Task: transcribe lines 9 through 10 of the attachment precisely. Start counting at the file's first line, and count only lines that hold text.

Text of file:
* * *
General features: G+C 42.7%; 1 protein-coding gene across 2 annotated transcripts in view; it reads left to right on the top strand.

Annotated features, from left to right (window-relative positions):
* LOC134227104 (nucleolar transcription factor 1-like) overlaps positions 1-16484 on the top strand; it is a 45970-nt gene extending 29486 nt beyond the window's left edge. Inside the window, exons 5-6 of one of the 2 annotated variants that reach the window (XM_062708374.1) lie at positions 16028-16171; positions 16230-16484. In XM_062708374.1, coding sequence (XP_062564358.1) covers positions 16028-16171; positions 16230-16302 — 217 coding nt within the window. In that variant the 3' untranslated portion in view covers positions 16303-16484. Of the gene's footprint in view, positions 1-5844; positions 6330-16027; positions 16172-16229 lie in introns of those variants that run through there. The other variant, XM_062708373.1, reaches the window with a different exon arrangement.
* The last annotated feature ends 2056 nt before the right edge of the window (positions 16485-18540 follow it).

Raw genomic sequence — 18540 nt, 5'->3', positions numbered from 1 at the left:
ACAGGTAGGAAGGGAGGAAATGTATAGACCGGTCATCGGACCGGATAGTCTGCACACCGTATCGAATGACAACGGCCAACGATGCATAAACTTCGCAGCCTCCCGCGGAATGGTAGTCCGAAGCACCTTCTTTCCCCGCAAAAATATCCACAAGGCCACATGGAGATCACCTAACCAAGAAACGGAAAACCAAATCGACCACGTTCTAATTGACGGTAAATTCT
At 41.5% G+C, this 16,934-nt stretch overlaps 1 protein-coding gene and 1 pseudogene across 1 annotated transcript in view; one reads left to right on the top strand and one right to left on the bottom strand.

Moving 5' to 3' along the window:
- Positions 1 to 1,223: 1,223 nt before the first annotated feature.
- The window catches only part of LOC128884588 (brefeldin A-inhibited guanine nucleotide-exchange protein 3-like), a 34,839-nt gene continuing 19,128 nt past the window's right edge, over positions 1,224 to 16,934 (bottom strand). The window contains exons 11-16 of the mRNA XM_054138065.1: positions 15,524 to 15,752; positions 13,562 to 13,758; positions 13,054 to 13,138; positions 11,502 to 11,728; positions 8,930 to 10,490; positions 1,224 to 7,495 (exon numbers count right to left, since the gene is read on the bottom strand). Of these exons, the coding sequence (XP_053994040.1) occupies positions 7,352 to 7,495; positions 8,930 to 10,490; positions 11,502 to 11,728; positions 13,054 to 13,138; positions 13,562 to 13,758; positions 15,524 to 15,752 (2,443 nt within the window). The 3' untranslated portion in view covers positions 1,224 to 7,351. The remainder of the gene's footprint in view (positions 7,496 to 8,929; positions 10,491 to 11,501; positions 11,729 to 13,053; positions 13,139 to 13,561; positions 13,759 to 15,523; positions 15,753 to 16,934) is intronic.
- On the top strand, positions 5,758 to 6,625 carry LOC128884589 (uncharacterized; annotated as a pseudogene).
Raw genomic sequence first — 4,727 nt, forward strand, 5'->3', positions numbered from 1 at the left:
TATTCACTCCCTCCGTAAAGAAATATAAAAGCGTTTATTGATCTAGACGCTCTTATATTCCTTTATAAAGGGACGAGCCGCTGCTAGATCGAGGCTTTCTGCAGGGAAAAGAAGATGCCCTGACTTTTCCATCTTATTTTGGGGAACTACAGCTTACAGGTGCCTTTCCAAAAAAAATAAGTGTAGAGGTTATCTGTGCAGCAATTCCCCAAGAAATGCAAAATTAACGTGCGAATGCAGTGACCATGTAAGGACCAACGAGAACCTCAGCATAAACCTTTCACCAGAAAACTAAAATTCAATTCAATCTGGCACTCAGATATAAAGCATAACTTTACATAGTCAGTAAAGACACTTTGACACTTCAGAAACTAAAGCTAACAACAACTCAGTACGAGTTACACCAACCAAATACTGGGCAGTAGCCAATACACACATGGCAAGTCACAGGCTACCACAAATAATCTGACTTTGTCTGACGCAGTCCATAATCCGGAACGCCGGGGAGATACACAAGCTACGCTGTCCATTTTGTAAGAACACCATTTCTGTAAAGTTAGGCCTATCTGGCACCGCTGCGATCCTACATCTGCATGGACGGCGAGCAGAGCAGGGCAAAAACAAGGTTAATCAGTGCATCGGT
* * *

- Positions 1 to 1,223: 1,223 nt before the first annotated feature.
- The window catches only part of LOC128884588 (brefeldin A-inhibited guanine nucleotide-exchange protein 3-like), a 34,839-nt gene continuing 19,128 nt past the window's right edge, over positions 1,224 to 16,934 (bottom strand). The window contains exons 11-16 of the mRNA XM_054138065.1: positions 15,524 to 15,752; positions 13,562 to 13,758; positions 13,054 to 13,138; positions 11,502 to 11,728; positions 8,930 to 10,490; positions 1,224 to 7,495 (exon numbers count right to left, since the gene is read on the bottom strand). Of these exons, the coding sequence (XP_053994040.1) occupies positions 7,352 to 7,495; positions 8,930 to 10,490; positions 11,502 to 11,728; positions 13,054 to 13,138; positions 13,562 to 13,758; positions 15,524 to 15,752 (2,443 nt within the window). The 3' untranslated portion in view covers positions 1,224 to 7,351. The remainder of the gene's footprint in view (positions 7,496 to 8,929; positions 10,491 to 11,501; positions 11,729 to 13,053; positions 13,139 to 13,561; positions 13,759 to 15,523; positions 15,753 to 16,934) is intronic.